Manchester City quartet called up by Brazil for friendlies

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Brazilian National Team coach Tite has decided on calling up a full-strength squad for November’s upcoming friendly matches in Europe, including four Manchester City players in his 25-man squad.

Gabriel Jesus, Fernandinho, Danilo and Ederson all made the squad as Tite looks to develop more chemistry among his side ahead of the 2018 World Cup, which Brazil breezed into after Tite took over in 2016.

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Luckily for Manchester City and the other European-based players in the squad, Brazil’s friendly matches will be played in Western Europe. The Selecao first faces Japan in Lille, France on November 10 before taking on England at Wembley Stadium on November 14.

The call-ups may be a tough pill for Guardiola to swallow though. As of Friday, Manchester City has 17 games remaining in the calendar year, and surely he would prefer for some of his starters to get a two-week break in November to preserve some energy instead of play in friendly matches.

Everton announce lifetime ban for fan involved in altercation with Lyon player

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On a night when UEFA unveiled a new campaign for respect, there wasn’t enough of it shown both on and off the field.

Everton has followed up on UEFA opening up disciplinary proceedings against them by banning a fan from Everton matches after the fan was seen to punch at an Olympique Lyon player in the second half of Lyon’s 2-1 win at Goodison Park.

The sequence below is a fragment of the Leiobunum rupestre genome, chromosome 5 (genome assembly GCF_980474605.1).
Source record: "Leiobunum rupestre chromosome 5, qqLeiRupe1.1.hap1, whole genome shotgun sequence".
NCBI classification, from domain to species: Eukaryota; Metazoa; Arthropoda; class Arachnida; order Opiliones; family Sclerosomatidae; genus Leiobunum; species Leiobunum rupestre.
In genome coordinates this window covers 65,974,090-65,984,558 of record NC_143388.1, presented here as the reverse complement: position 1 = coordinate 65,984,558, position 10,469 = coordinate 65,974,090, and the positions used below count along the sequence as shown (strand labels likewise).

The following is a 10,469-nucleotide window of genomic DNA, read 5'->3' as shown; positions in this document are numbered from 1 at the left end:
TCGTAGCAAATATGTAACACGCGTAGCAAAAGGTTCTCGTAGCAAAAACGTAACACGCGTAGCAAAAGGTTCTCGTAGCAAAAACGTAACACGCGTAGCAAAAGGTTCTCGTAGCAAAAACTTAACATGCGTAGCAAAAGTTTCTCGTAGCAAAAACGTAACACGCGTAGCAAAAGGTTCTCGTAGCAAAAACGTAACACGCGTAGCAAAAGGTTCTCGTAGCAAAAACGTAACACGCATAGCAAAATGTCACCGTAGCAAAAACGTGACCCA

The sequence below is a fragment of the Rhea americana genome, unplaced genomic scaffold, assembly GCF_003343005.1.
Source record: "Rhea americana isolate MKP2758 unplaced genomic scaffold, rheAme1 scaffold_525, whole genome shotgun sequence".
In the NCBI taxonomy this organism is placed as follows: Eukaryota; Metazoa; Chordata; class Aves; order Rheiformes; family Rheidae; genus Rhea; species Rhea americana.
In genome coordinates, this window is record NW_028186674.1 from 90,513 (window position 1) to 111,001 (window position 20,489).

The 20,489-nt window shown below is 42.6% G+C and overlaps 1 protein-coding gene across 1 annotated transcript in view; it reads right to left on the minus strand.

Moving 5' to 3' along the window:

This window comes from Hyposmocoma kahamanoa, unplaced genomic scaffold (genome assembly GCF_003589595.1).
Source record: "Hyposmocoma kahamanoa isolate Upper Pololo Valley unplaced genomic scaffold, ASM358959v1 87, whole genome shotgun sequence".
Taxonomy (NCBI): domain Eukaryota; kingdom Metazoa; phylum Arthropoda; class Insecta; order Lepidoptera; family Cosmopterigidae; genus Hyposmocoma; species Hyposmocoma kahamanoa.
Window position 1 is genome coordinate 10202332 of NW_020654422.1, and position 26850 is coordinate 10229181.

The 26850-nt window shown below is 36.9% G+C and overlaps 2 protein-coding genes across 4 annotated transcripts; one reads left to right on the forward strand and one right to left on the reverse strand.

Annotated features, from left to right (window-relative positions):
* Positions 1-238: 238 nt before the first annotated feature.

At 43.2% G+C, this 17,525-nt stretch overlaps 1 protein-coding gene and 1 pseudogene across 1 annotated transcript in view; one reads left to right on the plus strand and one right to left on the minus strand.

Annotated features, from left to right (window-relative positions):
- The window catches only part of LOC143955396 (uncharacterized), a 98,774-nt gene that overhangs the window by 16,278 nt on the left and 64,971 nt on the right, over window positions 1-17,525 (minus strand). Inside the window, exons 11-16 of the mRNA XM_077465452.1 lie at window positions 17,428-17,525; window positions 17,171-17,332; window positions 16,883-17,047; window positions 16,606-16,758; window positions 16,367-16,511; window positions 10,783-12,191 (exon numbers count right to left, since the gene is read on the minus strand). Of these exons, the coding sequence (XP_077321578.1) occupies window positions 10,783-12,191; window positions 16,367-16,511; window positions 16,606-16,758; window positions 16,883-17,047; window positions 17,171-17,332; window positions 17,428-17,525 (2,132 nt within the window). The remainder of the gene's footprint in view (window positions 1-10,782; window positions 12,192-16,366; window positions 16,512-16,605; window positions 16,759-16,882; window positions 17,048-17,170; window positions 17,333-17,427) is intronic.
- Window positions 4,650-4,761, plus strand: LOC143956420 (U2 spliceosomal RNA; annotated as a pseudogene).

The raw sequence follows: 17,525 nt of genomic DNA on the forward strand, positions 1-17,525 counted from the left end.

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“Club Officials have reviewed the footage of an incident that occurred in the 64th minute of the game against Olympique Lyonnais where supporters towards the front of the lower Gwladys Street End became involved in a confrontation between players,” Everton said in a statement. “We have identified one individual whom action will now be taken against. This will include a ban from attending future Everton fixtures and the Club registering a formal complaint with Merseyside Police.”

The video below shows a fan – amazingly, holding onto a small boy in one arm – throwing some punches at Lyon players after a fracas on the field.

The punch and ban is yet another dark moment for Everton, which has just one point from its first three Europa League matches and sits in 16th place in the Premier League with eight points from eight games.